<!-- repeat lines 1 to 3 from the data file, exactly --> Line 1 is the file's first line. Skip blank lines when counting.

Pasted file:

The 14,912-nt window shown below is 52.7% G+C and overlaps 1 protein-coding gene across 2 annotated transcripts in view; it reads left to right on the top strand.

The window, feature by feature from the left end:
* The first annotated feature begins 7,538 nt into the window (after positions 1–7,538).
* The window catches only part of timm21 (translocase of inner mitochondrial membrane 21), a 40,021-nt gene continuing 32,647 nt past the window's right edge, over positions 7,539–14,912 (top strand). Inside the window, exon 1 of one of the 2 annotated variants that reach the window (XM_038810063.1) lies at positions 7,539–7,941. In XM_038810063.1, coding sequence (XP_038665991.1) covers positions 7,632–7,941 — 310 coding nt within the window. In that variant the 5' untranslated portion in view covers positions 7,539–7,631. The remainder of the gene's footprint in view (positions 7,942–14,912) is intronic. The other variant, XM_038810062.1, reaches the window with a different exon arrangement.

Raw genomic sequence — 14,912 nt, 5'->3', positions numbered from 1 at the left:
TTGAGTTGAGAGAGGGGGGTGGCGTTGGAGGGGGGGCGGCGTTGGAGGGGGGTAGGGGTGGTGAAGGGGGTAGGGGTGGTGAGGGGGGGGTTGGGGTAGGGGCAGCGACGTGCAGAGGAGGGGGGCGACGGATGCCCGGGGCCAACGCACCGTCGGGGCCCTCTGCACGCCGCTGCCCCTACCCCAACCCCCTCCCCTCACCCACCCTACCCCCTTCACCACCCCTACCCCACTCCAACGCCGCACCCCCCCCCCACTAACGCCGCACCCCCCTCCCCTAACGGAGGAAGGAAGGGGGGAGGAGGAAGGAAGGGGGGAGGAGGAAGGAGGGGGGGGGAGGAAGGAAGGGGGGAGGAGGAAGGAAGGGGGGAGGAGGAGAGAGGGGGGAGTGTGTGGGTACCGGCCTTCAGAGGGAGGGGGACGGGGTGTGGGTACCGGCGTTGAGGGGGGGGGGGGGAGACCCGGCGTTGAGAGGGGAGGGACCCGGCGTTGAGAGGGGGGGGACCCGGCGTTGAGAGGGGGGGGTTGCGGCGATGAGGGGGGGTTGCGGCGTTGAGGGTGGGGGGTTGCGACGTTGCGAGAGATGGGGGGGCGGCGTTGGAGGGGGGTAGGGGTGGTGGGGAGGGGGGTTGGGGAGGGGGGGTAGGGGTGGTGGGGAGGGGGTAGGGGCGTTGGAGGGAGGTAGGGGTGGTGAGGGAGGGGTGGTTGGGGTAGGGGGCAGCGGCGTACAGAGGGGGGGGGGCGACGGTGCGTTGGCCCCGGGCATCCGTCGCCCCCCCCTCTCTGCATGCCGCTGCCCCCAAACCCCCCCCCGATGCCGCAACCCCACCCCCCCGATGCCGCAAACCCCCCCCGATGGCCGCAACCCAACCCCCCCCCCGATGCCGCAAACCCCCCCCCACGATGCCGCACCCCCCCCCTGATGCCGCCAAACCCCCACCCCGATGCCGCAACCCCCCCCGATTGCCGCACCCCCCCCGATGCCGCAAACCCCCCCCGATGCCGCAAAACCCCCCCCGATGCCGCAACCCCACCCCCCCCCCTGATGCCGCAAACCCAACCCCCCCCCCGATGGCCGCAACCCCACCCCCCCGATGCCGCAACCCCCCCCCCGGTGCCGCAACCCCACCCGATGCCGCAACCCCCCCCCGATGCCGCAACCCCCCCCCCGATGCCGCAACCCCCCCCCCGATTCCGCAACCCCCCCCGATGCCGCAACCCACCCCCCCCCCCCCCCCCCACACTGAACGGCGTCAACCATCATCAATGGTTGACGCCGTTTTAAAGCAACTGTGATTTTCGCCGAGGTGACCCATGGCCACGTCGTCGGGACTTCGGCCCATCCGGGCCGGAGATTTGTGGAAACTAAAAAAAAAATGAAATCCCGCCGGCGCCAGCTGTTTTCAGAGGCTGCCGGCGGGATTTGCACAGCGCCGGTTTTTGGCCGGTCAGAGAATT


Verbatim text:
The 14,912-nt window shown below is 52.7% G+C and overlaps 1 protein-coding gene across 2 annotated transcripts in view; it reads left to right on the top strand.

The window, feature by feature from the left end:
* The first annotated feature begins 7,538 nt into the window (after positions 1–7,538).